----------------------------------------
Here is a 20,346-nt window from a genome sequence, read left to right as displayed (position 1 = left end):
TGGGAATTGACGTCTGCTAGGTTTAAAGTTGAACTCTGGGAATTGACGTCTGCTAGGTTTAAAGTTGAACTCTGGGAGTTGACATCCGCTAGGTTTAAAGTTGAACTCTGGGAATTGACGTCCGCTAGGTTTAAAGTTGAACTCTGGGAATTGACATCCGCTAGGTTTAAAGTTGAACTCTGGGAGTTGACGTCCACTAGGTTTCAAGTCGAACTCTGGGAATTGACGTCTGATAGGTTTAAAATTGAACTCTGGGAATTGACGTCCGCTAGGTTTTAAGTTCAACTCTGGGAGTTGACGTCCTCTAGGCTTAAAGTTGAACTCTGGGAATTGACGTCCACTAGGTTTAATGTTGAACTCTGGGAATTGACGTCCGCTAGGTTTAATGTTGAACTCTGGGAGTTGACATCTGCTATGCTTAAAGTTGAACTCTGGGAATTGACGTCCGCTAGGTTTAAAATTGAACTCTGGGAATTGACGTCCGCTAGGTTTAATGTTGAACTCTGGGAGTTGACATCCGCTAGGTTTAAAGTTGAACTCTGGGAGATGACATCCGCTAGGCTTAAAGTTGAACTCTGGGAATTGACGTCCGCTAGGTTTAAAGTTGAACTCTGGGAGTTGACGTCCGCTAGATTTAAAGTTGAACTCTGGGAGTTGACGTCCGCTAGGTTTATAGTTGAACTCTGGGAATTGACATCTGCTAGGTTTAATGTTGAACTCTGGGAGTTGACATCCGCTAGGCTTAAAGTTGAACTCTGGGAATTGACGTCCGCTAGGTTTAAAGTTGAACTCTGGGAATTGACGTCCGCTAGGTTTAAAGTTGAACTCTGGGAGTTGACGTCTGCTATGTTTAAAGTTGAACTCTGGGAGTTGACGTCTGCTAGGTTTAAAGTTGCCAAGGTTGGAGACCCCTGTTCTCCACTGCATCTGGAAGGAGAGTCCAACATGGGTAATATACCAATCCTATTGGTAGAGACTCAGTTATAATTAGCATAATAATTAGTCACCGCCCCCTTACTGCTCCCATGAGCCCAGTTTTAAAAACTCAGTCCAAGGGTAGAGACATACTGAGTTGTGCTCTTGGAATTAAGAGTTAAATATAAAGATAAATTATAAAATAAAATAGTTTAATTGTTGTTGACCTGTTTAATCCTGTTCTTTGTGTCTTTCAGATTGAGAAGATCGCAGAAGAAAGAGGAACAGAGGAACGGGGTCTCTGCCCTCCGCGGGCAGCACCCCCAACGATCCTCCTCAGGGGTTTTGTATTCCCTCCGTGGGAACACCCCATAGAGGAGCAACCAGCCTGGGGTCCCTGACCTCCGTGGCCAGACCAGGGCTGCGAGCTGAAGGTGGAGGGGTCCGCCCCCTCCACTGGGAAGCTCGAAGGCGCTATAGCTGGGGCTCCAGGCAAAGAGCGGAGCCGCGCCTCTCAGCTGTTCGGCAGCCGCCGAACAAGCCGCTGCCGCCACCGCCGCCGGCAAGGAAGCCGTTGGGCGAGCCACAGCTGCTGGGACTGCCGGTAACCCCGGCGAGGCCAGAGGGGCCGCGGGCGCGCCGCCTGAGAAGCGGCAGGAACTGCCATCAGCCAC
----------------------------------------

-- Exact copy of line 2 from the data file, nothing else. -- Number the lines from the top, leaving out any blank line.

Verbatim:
TGGGAATTGACGTCTGCTAGGTTTAAAGTTGAACTCTGGGAATTGACGTCTGCTAGGTTTAAAGTTGAACTCTGGGAGTTGACATCCGCTAGGTTTAAAGTTGAACTCTGGGAATTGACGTCCGCTAGGTTTAAAGTTGAACTCTGGGAATTGACATCCGCTAGGTTTAAAGTTGAACTCTGGGAGTTGACGTCCACTAGGTTTCAAGTCGAACTCTGGGAATTGACGTCTGATAGGTTTAAAATTGAACTCTGGGAATTGACGTCCGCTAGGTTTTAAGTTCAACTCTGGGAGTTGACGTCCTCTAGGCTTAAAGTTGAACTCTGGGAATTGACGTCCACTAGGTTTAATGTTGAACTCTGGGAATTGACGTCCGCTAGGTTTAATGTTGAACTCTGGGAGTTGACATCTGCTATGCTTAAAGTTGAACTCTGGGAATTGACGTCCGCTAGGTTTAAAATTGAACTCTGGGAATTGACGTCCGCTAGGTTTAATGTTGAACTCTGGGAGTTGACATCCGCTAGGTTTAAAGTTGAACTCTGGGAGATGACATCCGCTAGGCTTAAAGTTGAACTCTGGGAATTGACGTCCGCTAGGTTTAAAGTTGAACTCTGGGAGTTGACGTCCGCTAGATTTAAAGTTGAACTCTGGGAGTTGACGTCCGCTAGGTTTATAGTTGAACTCTGGGAATTGACATCTGCTAGGTTTAATGTTGAACTCTGGGAGTTGACATCCGCTAGGCTTAAAGTTGAACTCTGGGAATTGACGTCCGCTAGGTTTAAAGTTGAACTCTGGGAATTGACGTCCGCTAGGTTTAAAGTTGAACTCTGGGAGTTGACGTCTGCTATGTTTAAAGTTGAACTCTGGGAGTTGACGTCTGCTAGGTTTAAAGTTGCCAAGGTTGGAGACCCCTGTTCTCCACTGCATCTGGAAGGAGAGTCCAACATGGGTAATATACCAATCCTATTGGTAGAGACTCAGTTATAATTAGCATAATAATTAGTCACCGCCCCCTTACTGCTCCCATGAGCCCAGTTTTAAAAACTCAGTCCAAGGGTAGAGACATACTGAGTTGTGCTCTTGGAATTAAGAGTTAAATATAAAGATAAATTATAAAATAAAATAGTTTAATTGTTGTTGACCTGTTTAATCCTGTTCTTTGTGTCTTTCAGATTGAGAAGATCGCAGAAGAAAGAGGAACAGAGGAACGGGGTCTCTGCCCTCCGCGGGCAGCACCCCCAACGATCCTCCTCAGGGGTTTTGTATTCCCTCCGTGGGAACACCCCATAGAGGAGCAACCAGCCTGGGGTCCCTGACCTCCGTGGCCAGACCAGGGCTGCGAGCTGAAGGTGGAGGGGTCCGCCCCCTCCACTGGGAAGCTCGAAGGCGCTATAGCTGGGGCTCCAGGCAAAGAGCGGAGCCGCGCCTCTCAGCTGTTCGGCAGCCGCCGAACAAGCCGCTGCCGCCACCGCCGCCGGCAAGGAAGCCGTTGGGCGAGCCACAGCTGCTGGGACTGCCGGTAACCCCGGCGAGGCCAGAGGGGCCGCGGGCGCGCCGCCTGAGAAGCGGCAGGAACTGCCATCAGCCAC